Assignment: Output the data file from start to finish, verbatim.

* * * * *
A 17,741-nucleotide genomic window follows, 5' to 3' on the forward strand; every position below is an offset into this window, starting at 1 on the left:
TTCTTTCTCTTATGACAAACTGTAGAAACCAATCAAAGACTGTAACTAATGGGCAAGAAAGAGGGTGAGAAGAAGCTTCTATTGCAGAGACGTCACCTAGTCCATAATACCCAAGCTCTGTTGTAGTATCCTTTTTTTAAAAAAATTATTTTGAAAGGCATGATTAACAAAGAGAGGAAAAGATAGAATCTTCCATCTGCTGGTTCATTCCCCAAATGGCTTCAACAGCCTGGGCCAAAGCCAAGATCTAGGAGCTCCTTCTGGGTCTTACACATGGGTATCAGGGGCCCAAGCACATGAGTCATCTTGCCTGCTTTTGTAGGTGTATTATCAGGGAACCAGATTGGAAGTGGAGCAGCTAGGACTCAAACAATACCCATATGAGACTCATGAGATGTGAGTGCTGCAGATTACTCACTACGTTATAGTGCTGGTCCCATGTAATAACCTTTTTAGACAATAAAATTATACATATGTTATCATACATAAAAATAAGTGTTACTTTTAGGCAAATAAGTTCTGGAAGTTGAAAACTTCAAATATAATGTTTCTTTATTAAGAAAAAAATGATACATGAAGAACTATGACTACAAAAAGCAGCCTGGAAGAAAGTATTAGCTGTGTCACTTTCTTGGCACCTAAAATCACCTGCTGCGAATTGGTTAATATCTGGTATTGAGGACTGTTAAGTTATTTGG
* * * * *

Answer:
A 17,741-nucleotide genomic window follows, 5' to 3' on the forward strand; every position below is an offset into this window, starting at 1 on the left:
TTCTTTCTCTTATGACAAACTGTAGAAACCAATCAAAGACTGTAACTAATGGGCAAGAAAGAGGGTGAGAAGAAGCTTCTATTGCAGAGACGTCACCTAGTCCATAATACCCAAGCTCTGTTGTAGTATCCTTTTTTTAAAAAAATTATTTTGAAAGGCATGATTAACAAAGAGAGGAAAAGATAGAATCTTCCATCTGCTGGTTCATTCCCCAAATGGCTTCAACAGCCTGGGCCAAAGCCAAGATCTAGGAGCTCCTTCTGGGTCTTACACATGGGTATCAGGGGCCCAAGCACATGAGTCATCTTGCCTGCTTTTGTAGGTGTATTATCAGGGAACCAGATTGGAAGTGGAGCAGCTAGGACTCAAACAATACCCATATGAGACTCATGAGATGTGAGTGCTGCAGATTACTCACTACGTTATAGTGCTGGTCCCATGTAATAACCTTTTTAGACAATAAAATTATACATATGTTATCATACATAAAAATAAGTGTTACTTTTAGGCAAATAAGTTCTGGAAGTTGAAAACTTCAAATATAATGTTTCTTTATTAAGAAAAAAATGATACATGAAGAACTATGACTACAAAAAGCAGCCTGGAAGAAAGTATTAGCTGTGTCACTTTCTTGGCACCTAAAATCACCTGCTGCGAATTGGTTAATATCTGGTATTGAGGACTGTTAAGTTATTTGG